A free reed aerophone is a musical instrument that produces sound as air flows past a vibrating reed in a frame.
Gold is a chemical element with symbol Au (from aurum) and atomic number 79, making it one of the higher atomic number elements that occur naturally.
The harmonica, also known as a French harp or mouth organ, is a free reed wind instrument used worldwide in many musical genres, notably in blues, American folk music, classical music, jazz, country, and rock and roll.
A ligature is a device which holds a reed onto the mouthpiece of a single-reed instrument such as a saxophone or clarinet.
A metal (from Greek μέταλλον métallon, "mine, quarry, metal") is a material (an element, compound, or alloy) that is typically hard when in solid state, opaque, shiny, and has good electrical and thermal conductivity.
A musical instrument is an instrument created or adapted to make musical sounds.
The Neolithic was a period in the development of human technology, beginning about 10,200 BC, according to the ASPRO chronology, in some parts of Western Asia, and later in other parts of the world and ending between 4500 and 2000 BC.
Nickel is a chemical element with symbol Ni and atomic number 28.
Oboes are a family of double reed woodwind instruments.
The ocarina is an ancient wind musical instrument—a type of vessel flute.
An orchestra is a large instrumental ensemble typical of classical music, which mixes instruments from different families, including bowed string instruments such as violin, viola, cello and double bass, as well as brass, woodwinds, and percussion instruments, each grouped in sections.
An organ pipe is a sound-producing element of the pipe organ that resonates at a specific pitch when pressurized air (commonly referred to as wind) is driven through it.
The pan flutes (also known as panpipes or syrinx) are a group of musical instruments based on the principle of the closed tube, consisting of multiple pipes of gradually increasing length (and occasionally girth).
A percussion instrument is a musical instrument that is sounded by being struck or scraped by a beater (including attached or enclosed beaters or rattles); struck, scraped or rubbed by hand; or struck against another similar instrument.
The piccolo (Italian for "small", but named ottavino in Italy) is a half-size flute, and a member of the woodwind family of musical instruments.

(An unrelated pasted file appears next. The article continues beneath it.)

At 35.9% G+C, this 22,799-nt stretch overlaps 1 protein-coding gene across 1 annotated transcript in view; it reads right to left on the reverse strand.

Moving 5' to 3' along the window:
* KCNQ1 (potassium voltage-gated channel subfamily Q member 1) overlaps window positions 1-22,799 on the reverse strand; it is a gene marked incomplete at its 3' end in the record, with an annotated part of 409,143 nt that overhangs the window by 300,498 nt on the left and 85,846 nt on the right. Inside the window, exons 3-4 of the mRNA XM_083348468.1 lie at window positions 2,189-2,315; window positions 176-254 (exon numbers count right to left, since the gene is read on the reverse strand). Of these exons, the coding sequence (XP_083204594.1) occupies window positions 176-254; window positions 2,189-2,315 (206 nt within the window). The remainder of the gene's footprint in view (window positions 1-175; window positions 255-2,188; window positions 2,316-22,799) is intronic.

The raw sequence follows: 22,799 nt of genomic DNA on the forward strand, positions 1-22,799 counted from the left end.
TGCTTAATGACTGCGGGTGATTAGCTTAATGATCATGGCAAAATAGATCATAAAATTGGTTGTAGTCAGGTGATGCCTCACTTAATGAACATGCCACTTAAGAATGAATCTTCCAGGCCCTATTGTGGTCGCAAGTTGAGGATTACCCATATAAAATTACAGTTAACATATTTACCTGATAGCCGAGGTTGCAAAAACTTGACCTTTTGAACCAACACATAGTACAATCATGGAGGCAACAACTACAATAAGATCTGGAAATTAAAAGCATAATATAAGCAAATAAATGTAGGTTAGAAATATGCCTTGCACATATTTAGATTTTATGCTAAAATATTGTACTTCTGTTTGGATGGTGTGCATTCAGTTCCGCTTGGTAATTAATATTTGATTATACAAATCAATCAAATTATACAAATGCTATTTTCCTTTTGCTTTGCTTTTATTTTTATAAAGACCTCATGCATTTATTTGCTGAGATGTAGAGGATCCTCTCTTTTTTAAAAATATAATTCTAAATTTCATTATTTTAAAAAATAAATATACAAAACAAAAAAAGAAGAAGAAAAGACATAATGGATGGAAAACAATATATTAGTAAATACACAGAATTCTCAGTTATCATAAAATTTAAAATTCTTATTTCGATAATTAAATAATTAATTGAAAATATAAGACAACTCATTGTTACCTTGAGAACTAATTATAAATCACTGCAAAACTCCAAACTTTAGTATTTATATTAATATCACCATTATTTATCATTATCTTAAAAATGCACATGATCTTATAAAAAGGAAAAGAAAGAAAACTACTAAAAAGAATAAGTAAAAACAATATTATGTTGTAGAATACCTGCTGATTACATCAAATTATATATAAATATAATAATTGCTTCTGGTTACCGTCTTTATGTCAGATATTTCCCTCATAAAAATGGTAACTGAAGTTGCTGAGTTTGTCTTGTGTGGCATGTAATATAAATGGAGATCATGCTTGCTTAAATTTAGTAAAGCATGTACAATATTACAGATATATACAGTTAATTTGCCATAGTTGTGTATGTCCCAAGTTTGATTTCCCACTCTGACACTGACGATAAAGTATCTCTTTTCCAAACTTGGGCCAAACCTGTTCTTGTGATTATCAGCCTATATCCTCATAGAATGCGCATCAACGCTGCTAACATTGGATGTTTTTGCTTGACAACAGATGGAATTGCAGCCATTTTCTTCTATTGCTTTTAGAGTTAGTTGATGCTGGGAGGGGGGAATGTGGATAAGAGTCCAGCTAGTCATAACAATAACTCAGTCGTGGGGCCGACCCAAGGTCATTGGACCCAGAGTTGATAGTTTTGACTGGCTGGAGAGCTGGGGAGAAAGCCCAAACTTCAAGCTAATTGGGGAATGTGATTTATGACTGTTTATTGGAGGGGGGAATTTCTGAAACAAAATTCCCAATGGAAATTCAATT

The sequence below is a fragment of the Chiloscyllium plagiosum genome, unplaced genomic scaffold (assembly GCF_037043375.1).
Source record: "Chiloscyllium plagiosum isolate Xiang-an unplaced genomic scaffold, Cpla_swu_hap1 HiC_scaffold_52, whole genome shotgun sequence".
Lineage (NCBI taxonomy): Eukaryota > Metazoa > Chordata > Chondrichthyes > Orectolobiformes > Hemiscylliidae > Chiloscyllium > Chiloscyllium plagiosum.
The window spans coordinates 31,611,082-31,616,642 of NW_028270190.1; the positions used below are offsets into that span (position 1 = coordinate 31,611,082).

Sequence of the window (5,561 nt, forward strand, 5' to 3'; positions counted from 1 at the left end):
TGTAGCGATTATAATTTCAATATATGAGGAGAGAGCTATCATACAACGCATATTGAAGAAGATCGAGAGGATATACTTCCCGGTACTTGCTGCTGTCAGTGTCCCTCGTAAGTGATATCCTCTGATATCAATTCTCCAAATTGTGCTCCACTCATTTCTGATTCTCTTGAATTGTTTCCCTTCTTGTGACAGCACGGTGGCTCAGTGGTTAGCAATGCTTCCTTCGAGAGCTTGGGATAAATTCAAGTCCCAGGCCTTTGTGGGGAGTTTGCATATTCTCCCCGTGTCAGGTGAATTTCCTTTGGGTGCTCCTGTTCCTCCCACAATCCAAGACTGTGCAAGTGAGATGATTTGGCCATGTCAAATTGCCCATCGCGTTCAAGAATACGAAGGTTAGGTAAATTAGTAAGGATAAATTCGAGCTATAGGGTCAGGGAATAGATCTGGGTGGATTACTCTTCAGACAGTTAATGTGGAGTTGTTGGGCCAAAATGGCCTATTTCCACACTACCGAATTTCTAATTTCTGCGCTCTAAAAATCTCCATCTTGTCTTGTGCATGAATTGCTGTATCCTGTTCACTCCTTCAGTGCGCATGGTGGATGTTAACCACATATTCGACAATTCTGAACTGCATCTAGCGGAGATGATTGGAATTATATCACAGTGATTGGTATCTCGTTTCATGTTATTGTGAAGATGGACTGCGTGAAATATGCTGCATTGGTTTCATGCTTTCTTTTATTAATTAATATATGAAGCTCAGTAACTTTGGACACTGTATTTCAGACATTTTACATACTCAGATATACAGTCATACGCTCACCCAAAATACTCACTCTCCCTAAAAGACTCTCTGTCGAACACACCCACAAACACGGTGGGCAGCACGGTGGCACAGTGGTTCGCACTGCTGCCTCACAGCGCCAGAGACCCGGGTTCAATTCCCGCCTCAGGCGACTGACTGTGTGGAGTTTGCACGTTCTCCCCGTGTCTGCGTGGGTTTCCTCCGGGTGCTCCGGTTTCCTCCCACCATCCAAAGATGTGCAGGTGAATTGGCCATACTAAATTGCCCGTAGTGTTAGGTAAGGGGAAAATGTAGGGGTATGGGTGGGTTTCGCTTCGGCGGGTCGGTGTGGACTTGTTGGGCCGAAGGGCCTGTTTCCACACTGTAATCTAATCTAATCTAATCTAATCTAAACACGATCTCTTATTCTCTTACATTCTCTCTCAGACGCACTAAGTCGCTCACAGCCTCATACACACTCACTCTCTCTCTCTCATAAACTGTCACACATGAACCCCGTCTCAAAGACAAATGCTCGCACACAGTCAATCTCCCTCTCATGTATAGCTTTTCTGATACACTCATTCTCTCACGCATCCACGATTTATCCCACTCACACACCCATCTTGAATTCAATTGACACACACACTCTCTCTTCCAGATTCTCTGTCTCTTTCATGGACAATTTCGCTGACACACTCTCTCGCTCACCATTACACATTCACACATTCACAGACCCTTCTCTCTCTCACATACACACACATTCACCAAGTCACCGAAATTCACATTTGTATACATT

The recorder is a woodwind musical instrument in the group known as internal duct flutes—flutes with a whistle mouthpiece.
A reed is a thin strip of material which vibrates to produce a sound on a musical instrument.
Reed aerophones is one of the categories of musical instruments found in the Hornbostel-Sachs system of musical instrument classification.
The saxophone (also referred to as the sax) is a family of woodwind instruments.
The is a Japanese longitudinal, end-blown bamboo-flute.
The shawm (/ʃɔːm/) is a conical bore, double-reed woodwind instrument made in Europe from the 12th century to the present day.
Silver is a chemical element with symbol Ag (from the Latin argentum, derived from the Proto-Indo-European ''h₂erǵ'': "shiny" or "white") and atomic number 47.
A single-reed instrument is a woodwind instrument that uses only one reed to produce sound.
The term soprano clarinet is used occasionally to refer to those instruments from the clarinet family that occupy a higher position, both in pitch and in popularity than subsequent additions to the family such as the basset horns and bass clarinets.
The soprano saxophone is a higher-register variety of the saxophone, a woodwind instrument, invented in the 1840s.
The Tenor saxophone is a medium-sized member of the saxophone family, a group of instruments invented by Adolphe Sax in the 1840s.
Tin is a chemical element with the symbol Sn (from stannum) and atomic number 50.
A transverse flute or side-blown flute is a flute which is held horizontally when is played.
A wind instrument is a musical instrument that contains some type of resonator (usually a tube), in which a column of air is set into vibration by the player blowing into (or over) a mouthpiece set at or near the end of the resonator.